21 February 2016, Queen Elizabeth Stadium, Hong Kong
Looked back through my archives and yay, I did write a review of the last show I saw Nofit State Circus perform, Tabú!
So it’s been six years since I last saw them, and I’m still loving this company’s works. I think it’s partly because we rarely get to see good circus in Hong Kong, but mostly because they are just really good. They are skilled at creating beautiful, strong and sensual images, mixing effortless movement, sound and voice, all while showing that they are simply having a loooot of fun. And when you see that the performers are having so much fun, you can’t help but have a big smile plastered across your face too!
This time round, we had the privilege of meeting the company at the beginning of their run for a backstage tour. That actually added a lot to the experience, and you become much more appreciative of the show as someone who works in the arts, and as an audience member. The company is so welcoming, and they really live and breathe the nomadic circus lifestyle. They are UK’s oldest contemporary circus company and travel many months throughout the year. Hearing about their caravan life (each performer has their own!) was really fun, amusing and inspiring. They bring with them what they regard as important with them on the road… so for example, one artist has a whole garden in his caravan, another has a self-made collapsible caravan with a 3D printer underneath his bed which he hooks up to his van to print parts they need…
It was really great to hear that this show is constantly in revision… the Hong Kong run in fact is its third reincarnation of Bianco (originally a commission for Eden Project). It’s a reminder that as art makers and as audiences, we shouldn’t always constantly demand for the new… it’s just as meaningful (actually more) when we get to develop and hone the existing. And if I see this show again, I’m going to pay more attention to how they got inspiration from Jose Saramago’s (one of my favourite authors!) The Elephant Journey. This time round, the only thing that tied it together were the skills and colours, but that didn’t bother me at all.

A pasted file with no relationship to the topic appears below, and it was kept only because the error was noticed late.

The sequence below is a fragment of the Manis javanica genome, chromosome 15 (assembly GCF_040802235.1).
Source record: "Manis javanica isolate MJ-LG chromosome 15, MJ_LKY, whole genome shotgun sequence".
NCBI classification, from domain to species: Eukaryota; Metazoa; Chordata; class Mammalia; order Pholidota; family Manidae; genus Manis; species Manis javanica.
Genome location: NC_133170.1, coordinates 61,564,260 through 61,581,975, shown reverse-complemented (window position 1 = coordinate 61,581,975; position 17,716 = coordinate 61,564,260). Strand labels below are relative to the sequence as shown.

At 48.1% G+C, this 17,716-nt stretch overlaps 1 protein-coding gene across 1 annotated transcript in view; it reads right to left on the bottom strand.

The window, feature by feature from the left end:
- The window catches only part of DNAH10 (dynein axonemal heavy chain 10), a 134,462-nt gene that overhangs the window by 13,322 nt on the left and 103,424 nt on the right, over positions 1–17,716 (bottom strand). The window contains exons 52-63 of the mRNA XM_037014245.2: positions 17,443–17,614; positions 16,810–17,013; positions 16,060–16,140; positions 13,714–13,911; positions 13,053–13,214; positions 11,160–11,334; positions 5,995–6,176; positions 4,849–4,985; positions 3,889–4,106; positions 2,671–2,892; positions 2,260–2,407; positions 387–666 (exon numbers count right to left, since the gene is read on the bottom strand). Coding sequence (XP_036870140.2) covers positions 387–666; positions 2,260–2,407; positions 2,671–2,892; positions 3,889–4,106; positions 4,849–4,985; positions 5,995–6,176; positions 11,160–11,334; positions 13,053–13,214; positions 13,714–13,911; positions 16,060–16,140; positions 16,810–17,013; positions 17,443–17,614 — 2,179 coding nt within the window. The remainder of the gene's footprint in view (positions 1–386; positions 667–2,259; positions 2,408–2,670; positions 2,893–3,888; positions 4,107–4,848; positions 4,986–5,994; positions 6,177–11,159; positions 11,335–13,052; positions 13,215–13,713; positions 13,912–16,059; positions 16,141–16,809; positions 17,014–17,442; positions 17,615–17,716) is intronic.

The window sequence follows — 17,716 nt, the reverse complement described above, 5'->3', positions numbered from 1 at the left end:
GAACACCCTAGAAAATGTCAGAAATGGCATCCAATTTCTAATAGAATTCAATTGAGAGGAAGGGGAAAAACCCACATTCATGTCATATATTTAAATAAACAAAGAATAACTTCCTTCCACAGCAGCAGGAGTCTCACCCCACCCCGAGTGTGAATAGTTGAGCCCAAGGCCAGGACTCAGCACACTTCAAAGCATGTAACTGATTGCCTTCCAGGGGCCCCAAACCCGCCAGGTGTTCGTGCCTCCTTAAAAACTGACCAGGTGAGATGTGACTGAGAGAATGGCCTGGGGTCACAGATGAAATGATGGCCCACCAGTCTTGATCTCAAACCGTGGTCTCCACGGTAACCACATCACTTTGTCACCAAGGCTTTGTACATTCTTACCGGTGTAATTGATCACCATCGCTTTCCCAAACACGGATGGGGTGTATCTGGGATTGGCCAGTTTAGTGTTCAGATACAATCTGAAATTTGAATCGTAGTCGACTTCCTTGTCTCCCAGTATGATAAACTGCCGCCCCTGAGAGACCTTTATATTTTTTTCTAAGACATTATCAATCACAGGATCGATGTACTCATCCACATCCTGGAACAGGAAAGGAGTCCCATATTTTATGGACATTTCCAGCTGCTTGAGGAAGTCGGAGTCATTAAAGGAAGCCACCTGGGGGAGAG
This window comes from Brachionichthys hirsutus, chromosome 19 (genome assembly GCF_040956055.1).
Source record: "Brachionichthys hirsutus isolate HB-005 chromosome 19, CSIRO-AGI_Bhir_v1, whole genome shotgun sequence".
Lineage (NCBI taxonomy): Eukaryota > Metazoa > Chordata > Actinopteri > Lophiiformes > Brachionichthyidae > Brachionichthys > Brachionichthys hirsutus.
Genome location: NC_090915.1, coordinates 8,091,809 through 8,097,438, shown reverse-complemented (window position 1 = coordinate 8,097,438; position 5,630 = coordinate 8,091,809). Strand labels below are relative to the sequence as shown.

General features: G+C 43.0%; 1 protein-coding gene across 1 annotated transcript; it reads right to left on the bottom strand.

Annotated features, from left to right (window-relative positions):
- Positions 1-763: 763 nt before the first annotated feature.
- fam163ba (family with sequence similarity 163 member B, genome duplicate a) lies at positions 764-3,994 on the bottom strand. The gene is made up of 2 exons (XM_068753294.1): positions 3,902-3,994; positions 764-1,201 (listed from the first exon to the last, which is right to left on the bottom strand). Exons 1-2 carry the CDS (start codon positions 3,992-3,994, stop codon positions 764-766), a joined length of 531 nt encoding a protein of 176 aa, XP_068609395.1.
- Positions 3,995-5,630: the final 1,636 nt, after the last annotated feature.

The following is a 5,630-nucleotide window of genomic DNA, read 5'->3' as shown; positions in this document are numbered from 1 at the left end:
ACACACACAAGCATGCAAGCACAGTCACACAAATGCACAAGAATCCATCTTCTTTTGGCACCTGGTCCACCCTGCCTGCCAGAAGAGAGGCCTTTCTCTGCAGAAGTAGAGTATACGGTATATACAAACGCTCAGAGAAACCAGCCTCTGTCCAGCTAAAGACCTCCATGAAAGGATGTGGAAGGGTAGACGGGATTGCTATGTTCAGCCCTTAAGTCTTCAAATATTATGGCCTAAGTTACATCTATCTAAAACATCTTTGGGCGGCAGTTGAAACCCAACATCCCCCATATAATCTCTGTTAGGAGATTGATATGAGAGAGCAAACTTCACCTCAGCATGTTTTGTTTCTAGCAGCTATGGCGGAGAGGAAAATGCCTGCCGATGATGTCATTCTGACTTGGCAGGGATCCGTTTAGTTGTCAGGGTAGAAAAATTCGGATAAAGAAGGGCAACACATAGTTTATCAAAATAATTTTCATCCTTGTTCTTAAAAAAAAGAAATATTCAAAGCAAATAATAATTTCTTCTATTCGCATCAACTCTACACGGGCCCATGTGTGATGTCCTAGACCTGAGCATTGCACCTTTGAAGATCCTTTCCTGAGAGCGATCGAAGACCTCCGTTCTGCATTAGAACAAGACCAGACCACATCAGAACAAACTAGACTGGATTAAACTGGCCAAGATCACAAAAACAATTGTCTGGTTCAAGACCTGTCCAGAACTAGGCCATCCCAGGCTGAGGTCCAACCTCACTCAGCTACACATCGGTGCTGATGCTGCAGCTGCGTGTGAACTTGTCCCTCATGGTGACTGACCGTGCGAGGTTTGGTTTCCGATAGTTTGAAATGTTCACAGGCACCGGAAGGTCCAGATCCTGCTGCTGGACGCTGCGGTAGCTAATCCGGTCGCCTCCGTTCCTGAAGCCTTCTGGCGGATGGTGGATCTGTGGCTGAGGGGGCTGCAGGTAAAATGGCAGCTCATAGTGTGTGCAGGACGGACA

Although I’ve seen so many circus shows by now, both immersive and theatre-style, they still managed to delight and surprise. I had forgotten that they use human counterweights… and they did it so beautifully! As the performer moved up and down through the air, whether it be on a hoop, on a frame or on silks, his/her counterweight would swiftly fly up and drop down on the rigging structure, also a performance in itself. The coordination between the two was so beautiful. Things I don’t see much of included the two crossed wires tightrope walker, and the guy on the three ropes (think uneven bars, but three ropes). I especially loved how throughout the show, when someone was performing in the middle space, the rest of the cast would stand on a raised platform in a line, holding torch fires, or sing beautiful notes.
They also managed to cleverly transform the Queen Elizabeth Stadium. You wouldn’t even remember that you were in a hall that was actually built for sporting games with Tom Lee plastered all over the walls and staircases. This show was amazing… wish more people came to see it. We really need to improve arts marketing in HK.